Miscellaneous

Part of Transport Bill (Supplemental Programme) – in the House of Commons at 4:05 pm on 15th November 2000.

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Photo of Bernard Jenkin Bernard Jenkin Shadow Minister (Transport) 4:05 pm, 15th November 2000

I do not want to detain the House for longer than is necessary because we want to get to the substance of the amendments.

The timetable was negotiated through the usual channels and there is a good reason for dealing with the most contentious items at the beginning of our debate, not least because that will cause the relevant Minister, who should be present, the least inconvenience. The relevant Minister is, of course, the Deputy Prime Minister himself, but he is not in the Chamber and has no plans to come here to discuss these matters. That raises the question whether the timetable is relevant.

The Deputy Prime Minister's absences have become something of a regular occurrence. He ducked our debates on the fuel crisis and, on Monday, on the London Underground public-private partnership. As I predicted then, he is now ducking this debate. On Monday, I drew attention to the Deputy Prime Minister's remarks made a fortnight ago: I am constantly available to discuss such matters either in statements or other debates…There are many matters that I am prepared to debate, and I commonly come to the House.—[Official Report, 24 October 2000; Vol. 355, c. 150.] In fact, the right hon. Gentleman was in the House a few moments ago during Prime Minister's questions, but he is not here now. His private office does not even try to offer an excuse for his absences. I thought that the Government were against truancy, but he is playing truant. The situation is getting beyond a joke.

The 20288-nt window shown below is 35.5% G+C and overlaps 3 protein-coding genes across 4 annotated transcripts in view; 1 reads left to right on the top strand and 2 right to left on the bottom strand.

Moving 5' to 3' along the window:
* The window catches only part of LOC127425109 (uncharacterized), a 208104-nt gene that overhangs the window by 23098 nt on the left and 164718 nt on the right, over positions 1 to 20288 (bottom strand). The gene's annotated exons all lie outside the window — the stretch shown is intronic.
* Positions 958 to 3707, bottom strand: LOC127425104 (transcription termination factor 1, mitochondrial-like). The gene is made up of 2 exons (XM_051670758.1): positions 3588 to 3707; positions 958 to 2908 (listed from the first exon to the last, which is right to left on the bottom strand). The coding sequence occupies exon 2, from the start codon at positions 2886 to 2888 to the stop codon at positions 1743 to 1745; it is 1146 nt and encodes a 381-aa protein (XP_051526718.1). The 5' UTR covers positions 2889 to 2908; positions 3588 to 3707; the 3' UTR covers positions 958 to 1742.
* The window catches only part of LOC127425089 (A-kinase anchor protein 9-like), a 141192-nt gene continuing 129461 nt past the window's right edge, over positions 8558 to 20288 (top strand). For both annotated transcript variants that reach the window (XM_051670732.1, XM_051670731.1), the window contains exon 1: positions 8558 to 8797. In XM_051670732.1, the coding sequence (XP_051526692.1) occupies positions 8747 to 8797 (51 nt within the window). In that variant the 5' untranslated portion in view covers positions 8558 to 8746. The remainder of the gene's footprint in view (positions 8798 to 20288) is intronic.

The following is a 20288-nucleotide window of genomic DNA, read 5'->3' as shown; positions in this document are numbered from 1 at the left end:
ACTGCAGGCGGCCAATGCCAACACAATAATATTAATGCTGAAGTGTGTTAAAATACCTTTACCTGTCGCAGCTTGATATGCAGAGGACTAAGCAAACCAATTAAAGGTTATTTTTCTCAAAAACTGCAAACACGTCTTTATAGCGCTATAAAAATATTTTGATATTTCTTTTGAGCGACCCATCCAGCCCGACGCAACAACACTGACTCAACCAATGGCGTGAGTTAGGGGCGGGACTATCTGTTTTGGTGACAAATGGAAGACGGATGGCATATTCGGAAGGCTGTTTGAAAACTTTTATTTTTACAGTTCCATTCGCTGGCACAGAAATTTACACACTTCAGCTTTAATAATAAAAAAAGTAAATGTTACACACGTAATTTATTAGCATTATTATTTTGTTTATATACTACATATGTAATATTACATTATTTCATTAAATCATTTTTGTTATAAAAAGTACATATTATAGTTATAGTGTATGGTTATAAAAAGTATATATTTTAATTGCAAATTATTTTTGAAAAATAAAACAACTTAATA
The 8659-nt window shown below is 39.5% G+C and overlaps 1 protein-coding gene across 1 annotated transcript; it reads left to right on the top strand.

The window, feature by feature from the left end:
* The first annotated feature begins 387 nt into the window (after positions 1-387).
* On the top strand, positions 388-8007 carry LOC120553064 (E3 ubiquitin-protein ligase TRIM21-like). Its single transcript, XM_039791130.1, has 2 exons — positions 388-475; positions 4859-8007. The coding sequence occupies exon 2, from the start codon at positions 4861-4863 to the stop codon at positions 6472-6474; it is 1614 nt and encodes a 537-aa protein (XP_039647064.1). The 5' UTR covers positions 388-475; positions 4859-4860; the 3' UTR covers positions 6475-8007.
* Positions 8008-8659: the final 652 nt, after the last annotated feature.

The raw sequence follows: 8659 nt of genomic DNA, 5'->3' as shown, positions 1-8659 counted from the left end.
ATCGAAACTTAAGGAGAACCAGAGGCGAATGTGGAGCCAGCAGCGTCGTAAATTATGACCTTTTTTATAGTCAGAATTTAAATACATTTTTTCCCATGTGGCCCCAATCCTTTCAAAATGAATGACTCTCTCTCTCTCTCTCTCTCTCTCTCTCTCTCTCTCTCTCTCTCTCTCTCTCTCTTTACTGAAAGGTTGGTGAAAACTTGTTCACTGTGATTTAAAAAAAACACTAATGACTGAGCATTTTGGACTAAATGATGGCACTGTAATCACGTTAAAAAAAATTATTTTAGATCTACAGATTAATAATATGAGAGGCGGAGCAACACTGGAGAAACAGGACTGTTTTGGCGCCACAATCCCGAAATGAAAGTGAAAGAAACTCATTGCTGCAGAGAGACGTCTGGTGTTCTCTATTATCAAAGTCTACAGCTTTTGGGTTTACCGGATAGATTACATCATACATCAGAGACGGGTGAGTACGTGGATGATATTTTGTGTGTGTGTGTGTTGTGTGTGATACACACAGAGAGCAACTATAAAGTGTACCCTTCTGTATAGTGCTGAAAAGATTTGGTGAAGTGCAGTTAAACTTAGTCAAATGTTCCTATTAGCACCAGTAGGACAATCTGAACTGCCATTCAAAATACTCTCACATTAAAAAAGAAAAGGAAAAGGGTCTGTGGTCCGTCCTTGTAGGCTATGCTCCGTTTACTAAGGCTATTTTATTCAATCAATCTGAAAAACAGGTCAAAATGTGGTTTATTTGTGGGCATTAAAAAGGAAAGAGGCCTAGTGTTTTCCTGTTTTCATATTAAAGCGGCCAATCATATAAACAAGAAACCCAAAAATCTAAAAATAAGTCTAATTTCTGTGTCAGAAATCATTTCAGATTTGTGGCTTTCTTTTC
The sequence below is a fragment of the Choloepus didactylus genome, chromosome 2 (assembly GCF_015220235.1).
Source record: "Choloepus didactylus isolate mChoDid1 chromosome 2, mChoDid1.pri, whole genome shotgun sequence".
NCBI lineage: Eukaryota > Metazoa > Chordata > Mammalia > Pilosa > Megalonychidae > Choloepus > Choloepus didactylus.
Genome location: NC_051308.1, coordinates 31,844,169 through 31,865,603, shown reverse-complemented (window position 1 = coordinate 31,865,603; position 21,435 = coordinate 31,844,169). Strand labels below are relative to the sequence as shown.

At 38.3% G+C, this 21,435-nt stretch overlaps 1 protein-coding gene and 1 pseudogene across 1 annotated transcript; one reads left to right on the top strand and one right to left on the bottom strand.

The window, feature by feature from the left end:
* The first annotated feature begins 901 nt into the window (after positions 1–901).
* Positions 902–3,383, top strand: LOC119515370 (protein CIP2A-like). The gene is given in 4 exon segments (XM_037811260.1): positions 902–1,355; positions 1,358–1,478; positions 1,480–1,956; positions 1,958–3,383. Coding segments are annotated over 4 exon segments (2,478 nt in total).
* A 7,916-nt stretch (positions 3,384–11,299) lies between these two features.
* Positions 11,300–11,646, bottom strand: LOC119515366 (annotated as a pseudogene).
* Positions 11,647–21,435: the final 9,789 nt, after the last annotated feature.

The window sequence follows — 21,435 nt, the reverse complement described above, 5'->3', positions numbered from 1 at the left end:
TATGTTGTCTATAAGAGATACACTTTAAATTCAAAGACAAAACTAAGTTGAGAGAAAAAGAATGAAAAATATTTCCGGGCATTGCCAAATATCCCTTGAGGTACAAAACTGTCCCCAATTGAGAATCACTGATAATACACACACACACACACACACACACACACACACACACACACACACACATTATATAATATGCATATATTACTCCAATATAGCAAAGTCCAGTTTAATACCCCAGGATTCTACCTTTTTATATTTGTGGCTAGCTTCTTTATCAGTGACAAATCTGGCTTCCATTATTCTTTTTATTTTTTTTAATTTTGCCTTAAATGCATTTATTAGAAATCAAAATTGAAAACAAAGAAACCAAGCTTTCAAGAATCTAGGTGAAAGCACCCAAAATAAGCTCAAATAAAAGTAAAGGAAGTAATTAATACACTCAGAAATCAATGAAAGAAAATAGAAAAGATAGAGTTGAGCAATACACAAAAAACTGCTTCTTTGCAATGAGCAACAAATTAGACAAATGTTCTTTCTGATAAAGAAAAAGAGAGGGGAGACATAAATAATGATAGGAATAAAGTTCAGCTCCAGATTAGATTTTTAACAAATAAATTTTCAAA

On Monday, we welcomed the Under-Secretary of State for the Environment, Transport and the Regions, the hon. Member for Streatham (Mr. Hill), to the Dispatch Box. He at least has responsibility for London and railways. I like dealing with him but, as I said on Monday, he is not the organ grinder of his Department.

I understand that we shall later enjoy debating with the Minister for Housing and Planning, but, with regard to transport responsibilities, he is not even the monkey—he comes from a different zoo. I have a document issued by the Cabinet Office, entitled "List of Ministerial Responsibilities", which states that the hon. Member for Greenwich and Woolwich is Minister of State (Minister for Housing and Planning). His responsibilities, which are clearly highlighted with bullet points, are for "Housing and planning" and "Construction". By no stretch of the imagination could he be held responsible for the policies that we are likely to debate when we consider the most contentious amendments that were introduced in the other place and which relate to National Air Traffic Services.

The document states that the Deputy Prime Minister has Responsibility for the overall direction of the Department and its agencies but he is not here. We cannot cross-examine the Minister for Transport, who is responsible for integrated transport policy and strategic responsibility for all transport matters, because he is a Member of the other place. The Minister for Housing and Planning serves, to put it not too kindly, as the ventriloquist's dummy. I leave it to the House to decide whether the Deputy Prime Minister, the Minister for Transport or the Treasury is pulling the strings on this occasion.